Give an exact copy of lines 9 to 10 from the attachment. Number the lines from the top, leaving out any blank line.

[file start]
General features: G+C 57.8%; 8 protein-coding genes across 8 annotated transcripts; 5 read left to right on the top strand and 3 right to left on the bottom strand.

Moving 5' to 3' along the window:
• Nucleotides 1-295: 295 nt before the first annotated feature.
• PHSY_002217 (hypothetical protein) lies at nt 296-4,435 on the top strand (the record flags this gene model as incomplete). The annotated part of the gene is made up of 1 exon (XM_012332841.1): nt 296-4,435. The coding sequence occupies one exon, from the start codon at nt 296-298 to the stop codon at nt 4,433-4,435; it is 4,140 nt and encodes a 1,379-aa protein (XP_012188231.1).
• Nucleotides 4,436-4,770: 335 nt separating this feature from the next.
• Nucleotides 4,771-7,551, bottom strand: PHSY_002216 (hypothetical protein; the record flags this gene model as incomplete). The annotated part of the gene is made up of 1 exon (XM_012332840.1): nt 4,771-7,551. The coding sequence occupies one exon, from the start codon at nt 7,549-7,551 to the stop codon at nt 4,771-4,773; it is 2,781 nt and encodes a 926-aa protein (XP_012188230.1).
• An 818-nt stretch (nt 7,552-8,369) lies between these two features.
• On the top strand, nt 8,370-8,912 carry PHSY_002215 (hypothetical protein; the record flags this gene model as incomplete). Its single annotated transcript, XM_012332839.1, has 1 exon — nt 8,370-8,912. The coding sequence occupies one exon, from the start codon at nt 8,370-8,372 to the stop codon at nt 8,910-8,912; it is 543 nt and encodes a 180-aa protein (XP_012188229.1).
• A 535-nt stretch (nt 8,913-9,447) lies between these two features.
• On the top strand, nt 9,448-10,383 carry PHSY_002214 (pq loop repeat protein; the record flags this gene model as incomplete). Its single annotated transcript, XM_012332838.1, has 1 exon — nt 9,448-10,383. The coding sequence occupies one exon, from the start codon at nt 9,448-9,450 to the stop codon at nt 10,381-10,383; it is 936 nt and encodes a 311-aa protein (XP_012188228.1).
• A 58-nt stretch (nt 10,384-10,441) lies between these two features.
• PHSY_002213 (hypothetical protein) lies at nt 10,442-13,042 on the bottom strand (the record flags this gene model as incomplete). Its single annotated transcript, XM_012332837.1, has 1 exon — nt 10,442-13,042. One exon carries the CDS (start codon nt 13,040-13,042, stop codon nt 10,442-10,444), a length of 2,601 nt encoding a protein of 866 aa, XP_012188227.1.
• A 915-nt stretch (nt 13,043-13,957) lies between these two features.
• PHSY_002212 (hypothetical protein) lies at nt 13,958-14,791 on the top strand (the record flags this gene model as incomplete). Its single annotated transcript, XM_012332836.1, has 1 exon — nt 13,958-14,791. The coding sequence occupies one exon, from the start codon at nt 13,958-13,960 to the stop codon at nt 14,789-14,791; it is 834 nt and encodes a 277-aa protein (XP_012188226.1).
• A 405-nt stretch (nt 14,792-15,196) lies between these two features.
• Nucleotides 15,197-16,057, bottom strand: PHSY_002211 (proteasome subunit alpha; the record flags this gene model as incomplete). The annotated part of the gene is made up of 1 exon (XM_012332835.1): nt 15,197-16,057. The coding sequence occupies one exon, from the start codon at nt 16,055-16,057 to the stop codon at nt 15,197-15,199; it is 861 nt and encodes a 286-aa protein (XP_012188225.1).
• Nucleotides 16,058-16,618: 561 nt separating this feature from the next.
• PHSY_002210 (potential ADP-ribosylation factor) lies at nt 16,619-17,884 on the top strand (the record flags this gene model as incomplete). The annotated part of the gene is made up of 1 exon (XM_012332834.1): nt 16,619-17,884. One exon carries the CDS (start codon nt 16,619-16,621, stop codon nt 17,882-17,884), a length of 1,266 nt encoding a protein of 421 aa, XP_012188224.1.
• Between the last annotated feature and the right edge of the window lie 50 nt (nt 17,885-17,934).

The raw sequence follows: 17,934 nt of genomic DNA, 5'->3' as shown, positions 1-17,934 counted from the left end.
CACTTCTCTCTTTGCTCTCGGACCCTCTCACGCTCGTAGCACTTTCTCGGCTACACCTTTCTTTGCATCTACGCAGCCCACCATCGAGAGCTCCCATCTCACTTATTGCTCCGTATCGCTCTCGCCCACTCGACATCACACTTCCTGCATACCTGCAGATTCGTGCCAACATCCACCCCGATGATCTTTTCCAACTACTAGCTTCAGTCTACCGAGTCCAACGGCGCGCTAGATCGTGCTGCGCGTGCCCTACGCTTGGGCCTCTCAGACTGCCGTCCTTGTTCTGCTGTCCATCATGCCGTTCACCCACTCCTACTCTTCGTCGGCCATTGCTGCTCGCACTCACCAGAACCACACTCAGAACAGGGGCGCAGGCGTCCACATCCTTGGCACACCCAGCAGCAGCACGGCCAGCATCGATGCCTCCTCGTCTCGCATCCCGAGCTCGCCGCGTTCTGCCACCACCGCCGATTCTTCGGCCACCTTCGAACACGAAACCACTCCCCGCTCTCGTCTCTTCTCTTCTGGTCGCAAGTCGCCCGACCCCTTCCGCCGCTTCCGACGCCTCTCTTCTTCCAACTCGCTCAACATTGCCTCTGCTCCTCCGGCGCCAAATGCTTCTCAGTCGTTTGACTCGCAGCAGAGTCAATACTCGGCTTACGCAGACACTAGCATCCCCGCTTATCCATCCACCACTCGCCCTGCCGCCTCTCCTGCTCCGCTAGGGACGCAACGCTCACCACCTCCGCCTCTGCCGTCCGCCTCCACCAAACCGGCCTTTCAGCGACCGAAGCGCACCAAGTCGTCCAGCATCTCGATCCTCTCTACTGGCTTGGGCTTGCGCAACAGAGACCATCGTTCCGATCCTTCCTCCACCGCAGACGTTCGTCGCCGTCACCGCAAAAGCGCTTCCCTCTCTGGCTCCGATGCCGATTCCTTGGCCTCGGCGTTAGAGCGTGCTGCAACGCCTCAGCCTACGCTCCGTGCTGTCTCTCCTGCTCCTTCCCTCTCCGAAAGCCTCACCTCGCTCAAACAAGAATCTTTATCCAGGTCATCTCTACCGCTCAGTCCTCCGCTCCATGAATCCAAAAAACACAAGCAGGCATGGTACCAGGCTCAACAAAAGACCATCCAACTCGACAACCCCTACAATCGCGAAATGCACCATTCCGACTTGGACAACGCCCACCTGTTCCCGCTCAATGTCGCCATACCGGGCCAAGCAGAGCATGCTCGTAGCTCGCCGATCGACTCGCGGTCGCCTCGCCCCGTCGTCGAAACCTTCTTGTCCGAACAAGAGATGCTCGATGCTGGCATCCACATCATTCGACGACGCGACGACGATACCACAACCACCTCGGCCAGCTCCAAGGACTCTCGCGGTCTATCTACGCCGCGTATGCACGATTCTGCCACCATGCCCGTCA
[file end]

• A 535-nt stretch (nt 8,913-9,447) lies between these two features.
• On the top strand, nt 9,448-10,383 carry PHSY_002214 (pq loop repeat protein; the record flags this gene model as incomplete). Its single annotated transcript, XM_012332838.1, has 1 exon — nt 9,448-10,383. The coding sequence occupies one exon, from the start codon at nt 9,448-9,450 to the stop codon at nt 10,381-10,383; it is 936 nt and encodes a 311-aa protein (XP_012188228.1).